Background and purpose Contrast enhanced cone-beam CT imaging has been increasingly used for the assessment of vessel structures and implanted devices in endovascular procedures. However, long scan time increases radiation exposure. A new ‘Volume of Interest’ cone-beam CT prototype software (VOI CBCT) with low-dose acquisition technology was developed to overcome this problem. The aim of this study was to assess image quality of VOI CBCT images in comparison with conventional CBCT images in cases of cerebral aneurysms treated with flow diverter placement.
Method Patients treated with a flow diverter for an internal carotid artery aneurysm were enrolled in this study. Patients received both conventional CBCT acquisition and VOI CBCT acquisition with intra-arterial injection of 20% contrast medium during the procedures. VOI CBCT reconstruction algorithm was applied to the acquired VOI data in order to compensate for missing information due to the collimation.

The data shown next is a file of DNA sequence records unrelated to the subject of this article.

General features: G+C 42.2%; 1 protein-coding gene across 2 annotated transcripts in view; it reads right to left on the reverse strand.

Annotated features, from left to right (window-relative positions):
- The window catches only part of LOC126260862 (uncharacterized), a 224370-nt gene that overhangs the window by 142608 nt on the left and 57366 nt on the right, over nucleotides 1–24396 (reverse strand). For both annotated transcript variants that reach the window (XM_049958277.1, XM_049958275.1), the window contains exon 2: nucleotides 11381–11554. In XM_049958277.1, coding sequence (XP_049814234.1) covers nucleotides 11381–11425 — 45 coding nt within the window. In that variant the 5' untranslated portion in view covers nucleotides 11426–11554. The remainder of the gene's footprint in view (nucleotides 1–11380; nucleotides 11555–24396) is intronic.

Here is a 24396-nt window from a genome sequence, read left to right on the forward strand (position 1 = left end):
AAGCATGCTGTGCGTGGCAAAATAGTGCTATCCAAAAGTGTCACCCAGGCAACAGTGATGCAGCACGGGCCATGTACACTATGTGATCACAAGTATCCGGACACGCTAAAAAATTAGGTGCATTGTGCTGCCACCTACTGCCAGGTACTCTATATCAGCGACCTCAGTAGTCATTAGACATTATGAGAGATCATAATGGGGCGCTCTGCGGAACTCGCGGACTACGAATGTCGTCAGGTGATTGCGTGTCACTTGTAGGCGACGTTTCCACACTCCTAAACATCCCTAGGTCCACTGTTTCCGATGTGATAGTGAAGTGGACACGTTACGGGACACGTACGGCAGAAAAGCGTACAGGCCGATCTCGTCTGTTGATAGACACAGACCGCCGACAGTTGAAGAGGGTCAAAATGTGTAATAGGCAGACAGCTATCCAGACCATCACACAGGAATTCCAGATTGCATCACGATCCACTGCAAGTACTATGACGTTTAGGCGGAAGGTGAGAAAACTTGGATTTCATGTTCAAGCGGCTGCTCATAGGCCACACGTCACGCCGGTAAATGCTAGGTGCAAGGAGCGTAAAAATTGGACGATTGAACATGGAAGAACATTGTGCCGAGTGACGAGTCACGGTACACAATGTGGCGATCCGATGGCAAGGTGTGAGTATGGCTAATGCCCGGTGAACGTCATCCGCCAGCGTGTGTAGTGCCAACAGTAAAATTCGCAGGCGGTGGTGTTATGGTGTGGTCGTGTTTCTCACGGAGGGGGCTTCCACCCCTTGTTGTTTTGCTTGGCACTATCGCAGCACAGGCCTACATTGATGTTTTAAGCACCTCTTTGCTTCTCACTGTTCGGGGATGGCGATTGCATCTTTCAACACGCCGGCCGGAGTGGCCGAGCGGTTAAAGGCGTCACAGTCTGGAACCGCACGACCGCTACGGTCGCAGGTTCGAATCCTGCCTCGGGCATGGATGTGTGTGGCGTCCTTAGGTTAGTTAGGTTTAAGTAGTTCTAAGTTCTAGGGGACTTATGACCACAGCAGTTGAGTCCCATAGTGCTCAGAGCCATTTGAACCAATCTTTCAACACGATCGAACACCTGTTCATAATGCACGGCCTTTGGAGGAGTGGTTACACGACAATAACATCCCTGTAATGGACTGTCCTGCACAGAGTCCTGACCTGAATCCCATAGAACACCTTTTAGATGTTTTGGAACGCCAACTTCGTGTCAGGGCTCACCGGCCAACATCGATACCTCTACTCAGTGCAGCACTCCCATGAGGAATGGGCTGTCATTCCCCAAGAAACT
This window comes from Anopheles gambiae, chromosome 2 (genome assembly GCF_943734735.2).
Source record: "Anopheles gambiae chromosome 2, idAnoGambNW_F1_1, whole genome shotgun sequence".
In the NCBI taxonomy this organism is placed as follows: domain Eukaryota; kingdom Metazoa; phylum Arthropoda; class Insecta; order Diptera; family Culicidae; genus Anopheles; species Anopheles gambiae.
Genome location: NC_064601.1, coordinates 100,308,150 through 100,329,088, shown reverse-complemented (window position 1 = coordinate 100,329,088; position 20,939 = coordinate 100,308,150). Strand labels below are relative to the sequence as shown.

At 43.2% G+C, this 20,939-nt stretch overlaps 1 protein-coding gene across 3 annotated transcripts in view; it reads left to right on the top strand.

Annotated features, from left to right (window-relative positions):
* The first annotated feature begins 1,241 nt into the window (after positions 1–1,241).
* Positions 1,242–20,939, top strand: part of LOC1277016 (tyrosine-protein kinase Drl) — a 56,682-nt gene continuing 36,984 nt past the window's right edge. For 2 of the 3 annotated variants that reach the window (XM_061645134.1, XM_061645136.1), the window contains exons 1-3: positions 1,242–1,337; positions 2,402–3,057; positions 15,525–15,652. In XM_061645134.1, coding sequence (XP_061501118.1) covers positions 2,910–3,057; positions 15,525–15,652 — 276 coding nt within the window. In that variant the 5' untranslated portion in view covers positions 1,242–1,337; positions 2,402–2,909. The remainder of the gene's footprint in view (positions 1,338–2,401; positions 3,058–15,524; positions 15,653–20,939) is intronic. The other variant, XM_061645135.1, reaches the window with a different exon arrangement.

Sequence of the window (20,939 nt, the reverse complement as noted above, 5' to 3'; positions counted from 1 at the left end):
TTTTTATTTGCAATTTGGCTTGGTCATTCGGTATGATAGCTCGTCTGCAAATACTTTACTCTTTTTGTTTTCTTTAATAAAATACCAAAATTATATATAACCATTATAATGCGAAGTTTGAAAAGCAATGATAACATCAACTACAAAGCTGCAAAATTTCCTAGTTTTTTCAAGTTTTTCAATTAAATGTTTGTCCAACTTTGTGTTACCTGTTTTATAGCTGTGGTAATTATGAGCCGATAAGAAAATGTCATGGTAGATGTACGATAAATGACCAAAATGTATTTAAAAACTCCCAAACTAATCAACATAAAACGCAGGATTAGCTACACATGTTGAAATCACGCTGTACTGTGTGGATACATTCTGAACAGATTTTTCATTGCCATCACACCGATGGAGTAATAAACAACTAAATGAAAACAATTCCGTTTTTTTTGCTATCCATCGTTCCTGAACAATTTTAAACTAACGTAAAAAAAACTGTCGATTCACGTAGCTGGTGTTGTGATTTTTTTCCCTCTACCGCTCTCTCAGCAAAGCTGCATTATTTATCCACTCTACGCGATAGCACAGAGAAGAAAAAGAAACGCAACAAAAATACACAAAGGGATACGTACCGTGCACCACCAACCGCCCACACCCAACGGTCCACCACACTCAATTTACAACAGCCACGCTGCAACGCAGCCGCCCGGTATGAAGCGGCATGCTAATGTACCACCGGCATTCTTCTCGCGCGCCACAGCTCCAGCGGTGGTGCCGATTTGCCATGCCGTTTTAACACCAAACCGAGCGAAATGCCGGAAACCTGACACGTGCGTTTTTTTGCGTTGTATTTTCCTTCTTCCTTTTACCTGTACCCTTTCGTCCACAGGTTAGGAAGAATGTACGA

Image quality was independently evaluated in each case using a five-point scale by two physicians experienced in neuro-endovascular therapy. The physicians rated the overall image quality, as well as dedicated image quality measures of stent struts visibility, stent apposition to the vessel, parent artery, branch of parent artery, aneurysm, bone structure and brain parenchyma. The reduction of equivalent radiation dose was assessed with five fluorescence glass dosimeters placed around each eye position on a head phantom.
Results A total of 10 patients were enrolled in this study. The VOI CBCT and conventional CBCT images were successfully obtained for all patients. The median overall image quality score for VOI CBCT showed no significant difference compared with that of conventional CBCT (p>0.05). For the dedicated image quality measures, there were no significant differences between the ratings for VOI CBCT and conventional CBCT. The equivalent radiation dose for eye lens by conventional CBCT (22.49 mSv) was significantly reduced compared to VOI CBCT (0.97 mSv, p<0.05).
Conclusion This study suggested that the VOI CBCT prototype software could reduce radiation dose without changing image quality in comparison with conventional CBCT in cases of cerebral aneurysms treated with flow diverter placement.
Disclosures M. Hiramatsu: 1; C; SIEMENS Healthneers Japan. K. Sugiu: 1; C; Siemens Healthiness Japan. T. Hishikawa: None. S. Nishihiro: None. N. Kidani: None. Y. Takahashi: None. S. Murai: None. I. Date: None.
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